6. Ginger Snaps (2000, John Fawcet)
Blood. So much blood. Perhaps its to be expected of a movie that is really about young girls going through puberty, experiencing their period for the first time-and so the red stuff flows. Yet in the end its all about a nasty problem that one sister tries to help the other sister with: being a werewolf. Its bad enough becoming a woman when you also have to be concerned with trying to eat the ones you love once the full moon arises. Ginger Snaps is freaky, weird, gross, and tragic, a sexual opera played out among its main characters, utilizing body horror perfectly-because after all werewolf films concern themselves with body transformation and mutilation, skin covered in hair, the body once human now beast. Having been aware of this film’s well known reputation I wasn’t sure what to expect at first, however after everything starts to go south and the body count starts to rise I knew I was viewing something unique and frightening.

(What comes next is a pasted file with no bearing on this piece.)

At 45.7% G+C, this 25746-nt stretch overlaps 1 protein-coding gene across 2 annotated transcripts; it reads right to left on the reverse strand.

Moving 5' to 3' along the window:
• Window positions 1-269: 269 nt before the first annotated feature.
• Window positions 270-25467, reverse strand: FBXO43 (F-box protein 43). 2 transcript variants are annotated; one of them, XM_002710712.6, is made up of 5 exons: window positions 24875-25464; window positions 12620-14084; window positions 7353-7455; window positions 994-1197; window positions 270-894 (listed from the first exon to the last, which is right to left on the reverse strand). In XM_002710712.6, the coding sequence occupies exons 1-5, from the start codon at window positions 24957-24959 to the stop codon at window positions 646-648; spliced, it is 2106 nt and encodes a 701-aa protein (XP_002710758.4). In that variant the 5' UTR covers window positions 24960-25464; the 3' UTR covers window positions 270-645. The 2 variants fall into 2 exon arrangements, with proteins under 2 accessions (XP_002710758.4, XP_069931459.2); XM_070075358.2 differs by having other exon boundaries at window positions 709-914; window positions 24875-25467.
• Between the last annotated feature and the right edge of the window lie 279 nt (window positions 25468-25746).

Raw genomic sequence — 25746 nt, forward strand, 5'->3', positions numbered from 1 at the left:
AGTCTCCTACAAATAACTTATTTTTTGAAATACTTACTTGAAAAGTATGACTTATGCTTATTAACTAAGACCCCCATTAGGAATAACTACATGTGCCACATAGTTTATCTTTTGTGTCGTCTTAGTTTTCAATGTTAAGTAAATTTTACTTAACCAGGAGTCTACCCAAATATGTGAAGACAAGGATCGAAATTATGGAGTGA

As to why most of the truly good or great werewolf movies exist after 1981 is interesting. Maybe the special effects just were not up to par for decades, although I love the original The Wolfman and think its a classic. The Howling has excellent werewolf makeup and FX, and the only knock against Ginger Snaps is that the werewolves look sort of fake here. That doesn’t take away from the crazy relationship between a pair of sisters, one who ends up changing and the other who feels even more alienated than usual as a result. More feminist driven horror movies need to exist, and one can thank Ginger Snaps and others for helping lead the way or at least breaking the mold.